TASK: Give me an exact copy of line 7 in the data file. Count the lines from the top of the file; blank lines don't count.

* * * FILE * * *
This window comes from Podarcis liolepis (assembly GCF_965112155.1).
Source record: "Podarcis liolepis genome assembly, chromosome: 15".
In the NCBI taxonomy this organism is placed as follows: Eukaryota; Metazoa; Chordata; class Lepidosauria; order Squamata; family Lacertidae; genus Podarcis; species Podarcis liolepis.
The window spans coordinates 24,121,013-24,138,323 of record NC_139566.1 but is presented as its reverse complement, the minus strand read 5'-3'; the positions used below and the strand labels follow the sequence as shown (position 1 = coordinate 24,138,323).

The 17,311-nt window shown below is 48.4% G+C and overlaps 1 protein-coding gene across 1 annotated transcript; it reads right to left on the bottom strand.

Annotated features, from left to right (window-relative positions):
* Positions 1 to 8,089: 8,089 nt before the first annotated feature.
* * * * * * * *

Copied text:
* Positions 1 to 8,089: 8,089 nt before the first annotated feature.